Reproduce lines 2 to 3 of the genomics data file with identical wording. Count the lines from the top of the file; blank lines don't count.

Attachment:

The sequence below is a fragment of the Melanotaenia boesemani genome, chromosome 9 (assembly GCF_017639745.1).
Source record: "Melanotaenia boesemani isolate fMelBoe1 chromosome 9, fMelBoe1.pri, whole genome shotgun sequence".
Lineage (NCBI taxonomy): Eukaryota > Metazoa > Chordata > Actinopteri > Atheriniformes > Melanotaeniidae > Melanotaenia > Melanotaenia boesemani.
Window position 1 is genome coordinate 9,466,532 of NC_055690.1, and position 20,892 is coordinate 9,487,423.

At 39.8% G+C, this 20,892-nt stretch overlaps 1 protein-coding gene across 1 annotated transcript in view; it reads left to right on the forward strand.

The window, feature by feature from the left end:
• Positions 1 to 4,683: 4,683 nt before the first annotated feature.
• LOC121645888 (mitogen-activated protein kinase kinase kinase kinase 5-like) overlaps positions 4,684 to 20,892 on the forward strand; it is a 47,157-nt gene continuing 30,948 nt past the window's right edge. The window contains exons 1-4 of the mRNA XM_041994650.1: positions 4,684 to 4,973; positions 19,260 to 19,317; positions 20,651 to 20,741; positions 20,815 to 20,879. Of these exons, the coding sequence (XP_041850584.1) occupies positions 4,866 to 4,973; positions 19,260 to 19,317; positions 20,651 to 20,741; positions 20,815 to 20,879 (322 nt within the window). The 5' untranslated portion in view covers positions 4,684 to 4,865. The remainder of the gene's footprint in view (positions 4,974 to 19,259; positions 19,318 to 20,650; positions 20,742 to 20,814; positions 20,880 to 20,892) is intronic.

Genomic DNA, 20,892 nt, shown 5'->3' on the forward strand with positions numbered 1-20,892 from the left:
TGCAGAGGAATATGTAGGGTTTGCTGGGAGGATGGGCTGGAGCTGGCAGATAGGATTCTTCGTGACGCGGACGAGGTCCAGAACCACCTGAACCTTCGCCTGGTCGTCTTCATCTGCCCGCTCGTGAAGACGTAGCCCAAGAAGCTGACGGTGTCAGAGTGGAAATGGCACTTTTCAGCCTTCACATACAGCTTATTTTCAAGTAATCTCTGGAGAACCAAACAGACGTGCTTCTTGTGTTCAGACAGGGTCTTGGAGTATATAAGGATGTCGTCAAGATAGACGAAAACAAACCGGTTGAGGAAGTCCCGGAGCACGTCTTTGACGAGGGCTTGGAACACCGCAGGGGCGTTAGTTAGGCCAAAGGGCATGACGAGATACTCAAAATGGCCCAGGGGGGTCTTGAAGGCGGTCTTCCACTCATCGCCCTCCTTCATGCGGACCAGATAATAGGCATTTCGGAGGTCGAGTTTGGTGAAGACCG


Source record: "Melanotaenia boesemani isolate fMelBoe1 chromosome 9, fMelBoe1.pri, whole genome shotgun sequence".
Lineage (NCBI taxonomy): Eukaryota > Metazoa > Chordata > Actinopteri > Atheriniformes > Melanotaeniidae > Melanotaenia > Melanotaenia boesemani.